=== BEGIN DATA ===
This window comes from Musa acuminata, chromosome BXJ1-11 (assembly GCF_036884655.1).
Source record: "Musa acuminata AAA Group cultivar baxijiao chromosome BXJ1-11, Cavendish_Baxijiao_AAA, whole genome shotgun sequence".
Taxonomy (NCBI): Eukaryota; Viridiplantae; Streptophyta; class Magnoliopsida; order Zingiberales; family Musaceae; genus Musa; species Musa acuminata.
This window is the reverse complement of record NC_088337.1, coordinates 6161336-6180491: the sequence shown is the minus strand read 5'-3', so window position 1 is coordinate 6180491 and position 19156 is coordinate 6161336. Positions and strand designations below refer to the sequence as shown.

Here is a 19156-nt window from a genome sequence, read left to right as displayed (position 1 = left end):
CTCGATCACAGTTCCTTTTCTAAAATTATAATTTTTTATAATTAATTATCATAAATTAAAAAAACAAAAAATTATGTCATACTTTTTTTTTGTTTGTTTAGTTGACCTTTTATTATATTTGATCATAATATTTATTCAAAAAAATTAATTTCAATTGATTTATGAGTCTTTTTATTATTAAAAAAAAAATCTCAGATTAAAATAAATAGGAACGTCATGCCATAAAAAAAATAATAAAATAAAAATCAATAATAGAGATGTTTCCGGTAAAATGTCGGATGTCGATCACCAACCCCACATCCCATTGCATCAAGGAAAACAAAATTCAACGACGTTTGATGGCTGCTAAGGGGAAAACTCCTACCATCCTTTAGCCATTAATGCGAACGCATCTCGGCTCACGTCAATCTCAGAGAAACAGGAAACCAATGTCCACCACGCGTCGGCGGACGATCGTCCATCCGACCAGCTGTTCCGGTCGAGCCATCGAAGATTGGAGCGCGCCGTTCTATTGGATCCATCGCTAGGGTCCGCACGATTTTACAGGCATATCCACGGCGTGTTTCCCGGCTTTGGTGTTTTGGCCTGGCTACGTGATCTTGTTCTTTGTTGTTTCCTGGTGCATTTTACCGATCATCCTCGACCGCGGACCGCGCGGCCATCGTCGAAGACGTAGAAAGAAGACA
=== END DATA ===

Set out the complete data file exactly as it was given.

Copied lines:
This window comes from Musa acuminata, chromosome BXJ1-11 (assembly GCF_036884655.1).
Source record: "Musa acuminata AAA Group cultivar baxijiao chromosome BXJ1-11, Cavendish_Baxijiao_AAA, whole genome shotgun sequence".
Taxonomy (NCBI): Eukaryota; Viridiplantae; Streptophyta; class Magnoliopsida; order Zingiberales; family Musaceae; genus Musa; species Musa acuminata.
This window is the reverse complement of record NC_088337.1, coordinates 6161336-6180491: the sequence shown is the minus strand read 5'-3', so window position 1 is coordinate 6180491 and position 19156 is coordinate 6161336. Positions and strand designations below refer to the sequence as shown.

Here is a 19156-nt window from a genome sequence, read left to right as displayed (position 1 = left end):
CTCGATCACAGTTCCTTTTCTAAAATTATAATTTTTTATAATTAATTATCATAAATTAAAAAAACAAAAAATTATGTCATACTTTTTTTTTGTTTGTTTAGTTGACCTTTTATTATATTTGATCATAATATTTATTCAAAAAAATTAATTTCAATTGATTTATGAGTCTTTTTATTATTAAAAAAAAAATCTCAGATTAAAATAAATAGGAACGTCATGCCATAAAAAAAATAATAAAATAAAAATCAATAATAGAGATGTTTCCGGTAAAATGTCGGATGTCGATCACCAACCCCACATCCCATTGCATCAAGGAAAACAAAATTCAACGACGTTTGATGGCTGCTAAGGGGAAAACTCCTACCATCCTTTAGCCATTAATGCGAACGCATCTCGGCTCACGTCAATCTCAGAGAAACAGGAAACCAATGTCCACCACGCGTCGGCGGACGATCGTCCATCCGACCAGCTGTTCCGGTCGAGCCATCGAAGATTGGAGCGCGCCGTTCTATTGGATCCATCGCTAGGGTCCGCACGATTTTACAGGCATATCCACGGCGTGTTTCCCGGCTTTGGTGTTTTGGCCTGGCTACGTGATCTTGTTCTTTGTTGTTTCCTGGTGCATTTTACCGATCATCCTCGACCGCGGACCGCGCGGCCATCGTCGAAGACGTAGAAAGAAGACA